In a largely tamed and heavily populated continent, the Lofoten are a rare wilderness outpost, an untrammelled landscape of rearing mountains, deep fjords, squawking seabird colonies and long, surf-swept beaches.
This was never a land for the faint-hearted, but, since Viking times, a few hundred islanders have always managed to hang on here, eking out a tough existence from the thin soils and cod-rich waters. Many emigrated, while those who stayed came to think they were unlucky: unlucky with the price of the fish on which they were dependent, unlucky to be so isolated, and unlucky when the storms rolled in to lash their tiny villages.
Then Norway found tourism. The first boatloads turned out to be English missionaries bent on saving souls, but subsequent contacts proved more financially rewarding. Even better, the Norwegians found oil in the 1960s, lots and lots of oil, quite enough to extend the road network to the smallest village, and thereby end rural isolation at a stroke.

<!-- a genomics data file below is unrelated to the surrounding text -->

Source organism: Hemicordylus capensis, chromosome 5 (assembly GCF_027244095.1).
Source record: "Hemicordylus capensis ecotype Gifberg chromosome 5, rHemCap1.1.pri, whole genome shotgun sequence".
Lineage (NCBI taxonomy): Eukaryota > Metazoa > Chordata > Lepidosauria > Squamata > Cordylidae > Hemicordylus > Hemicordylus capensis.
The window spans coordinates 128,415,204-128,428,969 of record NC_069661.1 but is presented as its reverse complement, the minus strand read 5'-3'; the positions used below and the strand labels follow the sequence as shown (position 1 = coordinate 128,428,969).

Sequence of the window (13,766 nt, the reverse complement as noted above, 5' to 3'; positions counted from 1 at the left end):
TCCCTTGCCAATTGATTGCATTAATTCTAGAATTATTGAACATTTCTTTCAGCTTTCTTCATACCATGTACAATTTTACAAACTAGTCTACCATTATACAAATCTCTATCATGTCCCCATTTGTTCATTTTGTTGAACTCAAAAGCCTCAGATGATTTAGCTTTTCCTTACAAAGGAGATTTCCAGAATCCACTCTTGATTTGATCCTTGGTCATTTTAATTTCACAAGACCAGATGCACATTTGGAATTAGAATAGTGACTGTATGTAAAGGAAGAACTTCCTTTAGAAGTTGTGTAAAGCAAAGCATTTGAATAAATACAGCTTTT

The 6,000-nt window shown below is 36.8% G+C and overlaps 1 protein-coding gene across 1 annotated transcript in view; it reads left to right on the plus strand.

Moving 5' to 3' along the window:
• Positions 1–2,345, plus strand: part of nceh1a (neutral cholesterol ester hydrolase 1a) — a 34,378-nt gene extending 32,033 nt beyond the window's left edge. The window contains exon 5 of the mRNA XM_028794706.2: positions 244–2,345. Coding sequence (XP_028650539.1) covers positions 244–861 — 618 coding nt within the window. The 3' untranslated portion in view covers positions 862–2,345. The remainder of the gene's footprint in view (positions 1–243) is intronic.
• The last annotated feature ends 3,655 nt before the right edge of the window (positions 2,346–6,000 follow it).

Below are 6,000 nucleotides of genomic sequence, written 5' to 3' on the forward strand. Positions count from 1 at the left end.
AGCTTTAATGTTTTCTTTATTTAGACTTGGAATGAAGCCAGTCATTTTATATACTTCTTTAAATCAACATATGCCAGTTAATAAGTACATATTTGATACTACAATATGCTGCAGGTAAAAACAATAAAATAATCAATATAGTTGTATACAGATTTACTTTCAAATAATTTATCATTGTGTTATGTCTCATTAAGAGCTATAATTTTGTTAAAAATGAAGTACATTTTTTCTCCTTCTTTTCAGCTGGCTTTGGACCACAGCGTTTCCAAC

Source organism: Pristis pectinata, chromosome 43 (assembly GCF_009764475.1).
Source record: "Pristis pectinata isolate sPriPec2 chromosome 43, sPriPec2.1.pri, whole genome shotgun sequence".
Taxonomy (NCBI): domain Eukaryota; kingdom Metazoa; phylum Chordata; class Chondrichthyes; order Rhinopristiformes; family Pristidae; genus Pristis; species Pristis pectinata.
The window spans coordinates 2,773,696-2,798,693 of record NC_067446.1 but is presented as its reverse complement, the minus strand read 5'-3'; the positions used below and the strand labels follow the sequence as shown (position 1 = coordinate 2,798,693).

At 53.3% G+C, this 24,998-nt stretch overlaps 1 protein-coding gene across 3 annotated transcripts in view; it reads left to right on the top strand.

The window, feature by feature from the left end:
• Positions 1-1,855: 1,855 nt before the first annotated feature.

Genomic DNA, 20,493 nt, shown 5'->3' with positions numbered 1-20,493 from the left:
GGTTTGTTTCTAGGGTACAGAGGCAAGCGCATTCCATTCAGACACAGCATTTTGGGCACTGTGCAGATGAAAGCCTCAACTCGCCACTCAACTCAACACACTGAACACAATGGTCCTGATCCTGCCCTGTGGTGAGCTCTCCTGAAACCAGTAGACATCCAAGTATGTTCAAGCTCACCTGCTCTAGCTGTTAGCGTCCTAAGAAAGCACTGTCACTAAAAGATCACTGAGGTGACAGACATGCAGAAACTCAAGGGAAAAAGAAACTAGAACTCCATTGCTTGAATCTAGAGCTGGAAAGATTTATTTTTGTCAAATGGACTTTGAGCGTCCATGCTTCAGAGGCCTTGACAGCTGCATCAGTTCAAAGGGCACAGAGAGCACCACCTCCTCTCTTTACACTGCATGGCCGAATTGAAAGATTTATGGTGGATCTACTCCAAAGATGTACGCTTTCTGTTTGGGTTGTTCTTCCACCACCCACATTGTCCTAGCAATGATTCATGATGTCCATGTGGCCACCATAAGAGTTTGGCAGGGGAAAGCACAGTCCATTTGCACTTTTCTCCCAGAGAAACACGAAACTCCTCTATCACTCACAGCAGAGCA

The islands’ villages have benefited from this road-building bonanza and yet kept their erstwhile charm, from the remote Å i Lofoten in the south through to the beguiling headland hamlet of Henningsvaer, extravagantly picturesque Nusfjord and solitary Stamsund.
Today, the Lofoten have their own relaxed pace. For somewhere so far north, the weather can be exceptionally mild: you can spend summer days sunbathing on the rocks or hiking around the superb coastline.When it rains, as it does frequently, life focuses on the rorbuer (fishermen’s huts), where freshly caught fish are cooked over wood-burning stoves, tales are told and time gently wasted.
If this sounds contrived, in a sense it is – the way of life here is to some extent preserved for the tourists. But it’s rare to find anyone who isn’t enthralled by it all.
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